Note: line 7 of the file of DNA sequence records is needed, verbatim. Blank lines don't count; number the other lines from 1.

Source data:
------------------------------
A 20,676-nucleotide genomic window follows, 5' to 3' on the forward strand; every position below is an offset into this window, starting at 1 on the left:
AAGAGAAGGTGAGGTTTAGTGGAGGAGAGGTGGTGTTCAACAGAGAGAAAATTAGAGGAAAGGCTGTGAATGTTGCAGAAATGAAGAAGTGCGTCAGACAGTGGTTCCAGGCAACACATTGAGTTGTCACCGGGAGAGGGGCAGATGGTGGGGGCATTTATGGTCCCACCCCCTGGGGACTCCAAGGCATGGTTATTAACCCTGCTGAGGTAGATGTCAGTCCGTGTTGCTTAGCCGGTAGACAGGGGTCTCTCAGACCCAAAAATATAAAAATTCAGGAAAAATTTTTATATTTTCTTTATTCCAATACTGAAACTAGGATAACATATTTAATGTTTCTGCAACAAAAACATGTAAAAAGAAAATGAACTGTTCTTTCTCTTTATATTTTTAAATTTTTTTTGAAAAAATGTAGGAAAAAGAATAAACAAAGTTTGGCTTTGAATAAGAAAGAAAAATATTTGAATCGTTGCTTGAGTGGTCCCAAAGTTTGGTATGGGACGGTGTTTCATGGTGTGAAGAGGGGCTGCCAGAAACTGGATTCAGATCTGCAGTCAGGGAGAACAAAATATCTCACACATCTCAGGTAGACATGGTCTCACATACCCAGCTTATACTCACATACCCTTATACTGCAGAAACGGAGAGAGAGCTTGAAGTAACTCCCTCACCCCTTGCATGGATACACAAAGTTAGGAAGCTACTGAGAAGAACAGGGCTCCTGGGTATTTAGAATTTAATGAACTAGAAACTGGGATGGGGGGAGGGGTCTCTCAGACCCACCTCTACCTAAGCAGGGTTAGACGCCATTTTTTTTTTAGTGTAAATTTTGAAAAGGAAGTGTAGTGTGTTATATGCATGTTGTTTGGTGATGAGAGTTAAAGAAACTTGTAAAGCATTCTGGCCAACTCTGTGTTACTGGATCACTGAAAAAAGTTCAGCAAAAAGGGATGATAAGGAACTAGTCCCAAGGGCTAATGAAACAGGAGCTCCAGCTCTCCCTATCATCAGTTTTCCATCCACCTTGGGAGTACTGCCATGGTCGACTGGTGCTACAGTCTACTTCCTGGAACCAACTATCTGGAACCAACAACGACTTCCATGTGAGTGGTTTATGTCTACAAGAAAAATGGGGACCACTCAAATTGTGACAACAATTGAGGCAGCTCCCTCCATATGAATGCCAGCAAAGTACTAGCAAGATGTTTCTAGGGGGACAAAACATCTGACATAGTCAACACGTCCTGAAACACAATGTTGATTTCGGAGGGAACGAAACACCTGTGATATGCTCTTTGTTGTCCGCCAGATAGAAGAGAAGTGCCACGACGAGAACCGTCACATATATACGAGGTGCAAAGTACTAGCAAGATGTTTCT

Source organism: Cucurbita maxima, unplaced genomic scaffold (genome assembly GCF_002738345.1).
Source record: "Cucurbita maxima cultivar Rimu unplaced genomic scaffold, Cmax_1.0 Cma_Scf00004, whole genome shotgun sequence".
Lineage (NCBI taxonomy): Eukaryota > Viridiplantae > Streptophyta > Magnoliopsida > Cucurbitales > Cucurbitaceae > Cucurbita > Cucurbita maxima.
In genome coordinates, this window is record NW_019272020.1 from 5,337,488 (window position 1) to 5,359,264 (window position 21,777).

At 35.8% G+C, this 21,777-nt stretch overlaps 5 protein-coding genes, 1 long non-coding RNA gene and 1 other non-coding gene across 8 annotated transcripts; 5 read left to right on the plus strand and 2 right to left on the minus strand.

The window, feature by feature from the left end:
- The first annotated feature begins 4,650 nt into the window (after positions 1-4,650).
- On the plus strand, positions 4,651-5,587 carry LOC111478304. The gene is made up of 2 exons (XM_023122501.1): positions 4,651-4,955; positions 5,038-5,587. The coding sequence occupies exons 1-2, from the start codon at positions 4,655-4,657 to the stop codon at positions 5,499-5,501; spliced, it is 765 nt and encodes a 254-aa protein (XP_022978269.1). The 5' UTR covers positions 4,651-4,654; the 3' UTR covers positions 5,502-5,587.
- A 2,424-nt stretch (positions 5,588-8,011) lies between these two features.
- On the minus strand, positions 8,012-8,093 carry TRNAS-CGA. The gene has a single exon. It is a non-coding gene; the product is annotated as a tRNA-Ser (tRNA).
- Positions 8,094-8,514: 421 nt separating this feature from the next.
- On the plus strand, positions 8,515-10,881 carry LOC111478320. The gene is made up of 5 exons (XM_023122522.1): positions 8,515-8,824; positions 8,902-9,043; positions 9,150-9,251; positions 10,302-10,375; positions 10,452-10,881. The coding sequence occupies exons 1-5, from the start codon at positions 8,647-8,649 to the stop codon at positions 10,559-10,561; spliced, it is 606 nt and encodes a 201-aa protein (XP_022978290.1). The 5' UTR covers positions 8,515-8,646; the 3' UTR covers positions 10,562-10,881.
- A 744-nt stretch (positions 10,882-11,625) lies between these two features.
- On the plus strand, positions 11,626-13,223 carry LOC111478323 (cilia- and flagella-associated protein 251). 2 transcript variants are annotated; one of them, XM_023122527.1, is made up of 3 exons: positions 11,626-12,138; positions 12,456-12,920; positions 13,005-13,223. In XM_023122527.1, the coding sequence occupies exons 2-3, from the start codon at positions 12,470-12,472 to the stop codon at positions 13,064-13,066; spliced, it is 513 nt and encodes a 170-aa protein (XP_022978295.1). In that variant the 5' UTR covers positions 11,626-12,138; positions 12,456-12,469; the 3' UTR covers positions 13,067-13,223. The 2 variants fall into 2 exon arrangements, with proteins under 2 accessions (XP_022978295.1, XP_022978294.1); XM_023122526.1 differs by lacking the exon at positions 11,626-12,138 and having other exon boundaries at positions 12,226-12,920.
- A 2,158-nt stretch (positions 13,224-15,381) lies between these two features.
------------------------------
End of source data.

At 35.8% G+C, this 21,777-nt stretch overlaps 5 protein-coding genes, 1 long non-coding RNA gene and 1 other non-coding gene across 8 annotated transcripts; 5 read left to right on the plus strand and 2 right to left on the minus strand.